Roy Horn, Siegfried and Roy Magician, Dead at 75 Due to Coronavirus

Roy Horn, one half of the beloved Siegfried and Roy Las Vegas act, has died after contracting the coronavirus. Siegfried Fischbacher confirmed the sad news himself, sharing a statement with TMZ late Friday night. Roy died a little more than a week after he first tested positive for COVID-19, the respiratory illness caused by the coronavirus. He was 75.

"Today, the world has lost one of the greats of magic, but I have lost my best friend. From the moment we met, I knew Roy and I, together, would change the world. There could be no Siegfried without Roy, and no Roy without Siegfried," Fischbacher told TMZ. "Roy was a fighter his whole life, including during these final days. I give my heartfelt appreciation to the team of doctors, nurses and staff at Mountain View Hospital who worked heroically against this insidious virus that ultimately took Roy's life."

Just last week, Horn's publicist confirmed he was diagnosed with the coronavirus and was "responding well to treatment." "Most importantly, Siegfried & Roy send positive wishes to everyone impacted by the pandemic. We will have no further comment on Roy's recovery at this time and ask everyone to respect his right to privacy," the representative continued.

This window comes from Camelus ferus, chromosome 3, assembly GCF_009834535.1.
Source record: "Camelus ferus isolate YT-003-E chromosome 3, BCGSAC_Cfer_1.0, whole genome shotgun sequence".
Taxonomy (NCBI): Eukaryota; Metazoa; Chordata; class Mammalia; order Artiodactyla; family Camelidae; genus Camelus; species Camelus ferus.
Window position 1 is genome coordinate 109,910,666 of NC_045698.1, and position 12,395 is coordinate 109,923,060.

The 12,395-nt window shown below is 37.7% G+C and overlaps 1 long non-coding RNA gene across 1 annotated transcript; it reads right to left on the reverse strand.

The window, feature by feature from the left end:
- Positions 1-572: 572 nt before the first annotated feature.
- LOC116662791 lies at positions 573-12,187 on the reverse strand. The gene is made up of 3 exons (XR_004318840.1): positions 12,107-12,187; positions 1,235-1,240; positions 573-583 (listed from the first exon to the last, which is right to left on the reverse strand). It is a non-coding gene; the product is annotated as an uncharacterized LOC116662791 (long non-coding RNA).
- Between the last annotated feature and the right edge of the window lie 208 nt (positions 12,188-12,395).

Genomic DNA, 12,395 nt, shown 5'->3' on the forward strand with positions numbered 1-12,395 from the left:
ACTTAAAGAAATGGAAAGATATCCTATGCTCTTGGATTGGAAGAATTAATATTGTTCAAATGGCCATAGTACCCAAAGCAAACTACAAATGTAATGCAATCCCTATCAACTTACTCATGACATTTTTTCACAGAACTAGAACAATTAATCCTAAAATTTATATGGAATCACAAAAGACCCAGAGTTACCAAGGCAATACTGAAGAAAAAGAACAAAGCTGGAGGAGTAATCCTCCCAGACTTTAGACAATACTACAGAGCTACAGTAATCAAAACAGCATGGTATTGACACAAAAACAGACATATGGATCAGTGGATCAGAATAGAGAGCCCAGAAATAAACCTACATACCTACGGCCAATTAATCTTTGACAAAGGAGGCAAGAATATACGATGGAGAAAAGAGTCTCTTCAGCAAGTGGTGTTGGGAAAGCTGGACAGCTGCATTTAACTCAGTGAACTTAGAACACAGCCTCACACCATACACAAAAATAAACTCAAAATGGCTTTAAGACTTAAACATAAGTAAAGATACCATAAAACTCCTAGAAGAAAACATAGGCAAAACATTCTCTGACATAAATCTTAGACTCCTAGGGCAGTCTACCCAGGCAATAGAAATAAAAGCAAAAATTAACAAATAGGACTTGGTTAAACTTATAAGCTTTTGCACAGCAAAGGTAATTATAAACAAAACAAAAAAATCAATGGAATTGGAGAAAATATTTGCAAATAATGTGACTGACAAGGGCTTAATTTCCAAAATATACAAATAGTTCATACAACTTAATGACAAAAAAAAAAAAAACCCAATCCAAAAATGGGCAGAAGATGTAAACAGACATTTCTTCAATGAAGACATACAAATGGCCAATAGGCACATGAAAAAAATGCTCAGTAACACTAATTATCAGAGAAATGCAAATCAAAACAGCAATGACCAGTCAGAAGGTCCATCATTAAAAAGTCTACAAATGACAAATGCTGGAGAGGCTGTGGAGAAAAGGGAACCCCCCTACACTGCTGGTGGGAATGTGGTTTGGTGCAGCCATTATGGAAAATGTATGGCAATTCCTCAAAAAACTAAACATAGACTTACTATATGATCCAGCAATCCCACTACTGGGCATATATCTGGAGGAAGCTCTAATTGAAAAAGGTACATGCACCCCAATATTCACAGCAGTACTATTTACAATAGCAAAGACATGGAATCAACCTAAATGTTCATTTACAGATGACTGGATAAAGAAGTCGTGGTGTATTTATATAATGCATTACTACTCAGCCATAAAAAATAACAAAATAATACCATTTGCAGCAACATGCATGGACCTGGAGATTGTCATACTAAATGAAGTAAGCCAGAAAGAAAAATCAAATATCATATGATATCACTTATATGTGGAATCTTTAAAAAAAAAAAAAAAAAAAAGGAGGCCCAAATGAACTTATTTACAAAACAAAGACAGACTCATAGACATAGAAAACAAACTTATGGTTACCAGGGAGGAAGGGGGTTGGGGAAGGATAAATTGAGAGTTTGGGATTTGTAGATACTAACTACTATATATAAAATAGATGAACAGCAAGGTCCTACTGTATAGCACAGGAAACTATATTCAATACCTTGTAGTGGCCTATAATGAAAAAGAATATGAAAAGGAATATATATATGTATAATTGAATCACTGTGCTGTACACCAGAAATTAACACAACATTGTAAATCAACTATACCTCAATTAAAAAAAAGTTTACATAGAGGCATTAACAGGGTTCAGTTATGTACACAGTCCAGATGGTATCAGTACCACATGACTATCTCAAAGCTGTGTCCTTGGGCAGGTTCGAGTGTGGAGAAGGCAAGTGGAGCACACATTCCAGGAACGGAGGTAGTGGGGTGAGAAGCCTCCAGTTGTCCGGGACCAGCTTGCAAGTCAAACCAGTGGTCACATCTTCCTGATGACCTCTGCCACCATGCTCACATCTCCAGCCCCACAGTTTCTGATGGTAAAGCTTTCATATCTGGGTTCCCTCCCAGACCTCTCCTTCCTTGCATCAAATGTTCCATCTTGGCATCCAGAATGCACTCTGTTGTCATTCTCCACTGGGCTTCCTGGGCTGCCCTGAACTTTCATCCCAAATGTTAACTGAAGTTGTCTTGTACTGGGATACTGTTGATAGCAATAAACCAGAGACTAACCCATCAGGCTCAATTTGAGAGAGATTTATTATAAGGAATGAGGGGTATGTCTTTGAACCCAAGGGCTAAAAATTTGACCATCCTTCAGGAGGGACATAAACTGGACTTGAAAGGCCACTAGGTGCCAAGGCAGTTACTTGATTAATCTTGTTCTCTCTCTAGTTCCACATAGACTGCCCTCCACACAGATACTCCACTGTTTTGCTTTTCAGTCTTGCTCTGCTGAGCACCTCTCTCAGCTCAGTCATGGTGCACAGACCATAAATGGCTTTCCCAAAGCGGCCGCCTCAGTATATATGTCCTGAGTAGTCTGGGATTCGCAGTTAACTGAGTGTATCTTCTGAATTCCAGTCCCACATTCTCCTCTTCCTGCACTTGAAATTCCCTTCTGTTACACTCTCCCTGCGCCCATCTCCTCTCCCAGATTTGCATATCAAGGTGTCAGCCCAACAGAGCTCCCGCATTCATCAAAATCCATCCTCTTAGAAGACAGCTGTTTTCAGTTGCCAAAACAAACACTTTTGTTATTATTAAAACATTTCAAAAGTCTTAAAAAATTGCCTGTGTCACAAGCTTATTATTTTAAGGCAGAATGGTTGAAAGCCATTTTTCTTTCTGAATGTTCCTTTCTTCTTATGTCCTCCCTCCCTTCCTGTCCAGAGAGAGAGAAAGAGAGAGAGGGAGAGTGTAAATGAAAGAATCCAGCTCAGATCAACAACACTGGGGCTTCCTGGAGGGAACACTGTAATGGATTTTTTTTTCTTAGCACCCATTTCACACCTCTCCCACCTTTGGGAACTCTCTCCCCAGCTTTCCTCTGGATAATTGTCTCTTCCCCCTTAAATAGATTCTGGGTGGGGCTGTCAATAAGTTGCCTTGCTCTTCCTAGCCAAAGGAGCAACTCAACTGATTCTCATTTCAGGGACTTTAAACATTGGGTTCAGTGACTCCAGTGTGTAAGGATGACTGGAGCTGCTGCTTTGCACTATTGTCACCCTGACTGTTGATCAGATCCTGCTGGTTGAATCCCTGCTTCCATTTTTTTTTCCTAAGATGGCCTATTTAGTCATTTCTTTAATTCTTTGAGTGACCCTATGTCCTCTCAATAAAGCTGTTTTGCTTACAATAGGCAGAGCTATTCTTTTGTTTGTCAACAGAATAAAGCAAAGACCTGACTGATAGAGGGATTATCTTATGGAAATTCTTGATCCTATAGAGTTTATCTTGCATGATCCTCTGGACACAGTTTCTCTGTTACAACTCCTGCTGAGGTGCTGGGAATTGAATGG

Horn and Fischbacher, 80, were both born in Germany. Horn was born Uwe Ludwig Horn in Nordenham. He met Fischaber in Bremen, where they began performing as a duo before emigrating to the U.S. In 1990, they launched the famous Siegfried & Roy at the Mirage Resort and Casino show, which involved magic acts with appearances from white lions and white tigers.

The duo was forced to retire the act in 2003 when Roy was attacked by a 7-year-old white tiger. They launched a short-lived television series, Father of the Pride, the following year. They continued performing until they announced they were retiring from the business for good in April 2010. In 2016, director Philipp Stolzl was hired to direct a biopic about Siegfried & Roy, although it has not come to fruition yet.


"I really don't miss it," Fischbacher told ABC News in 2019. "We have been on stage in Vegas just by themselves for 40 years on stage, you know? And we had the most successful show in the history of Las Vegas anyway."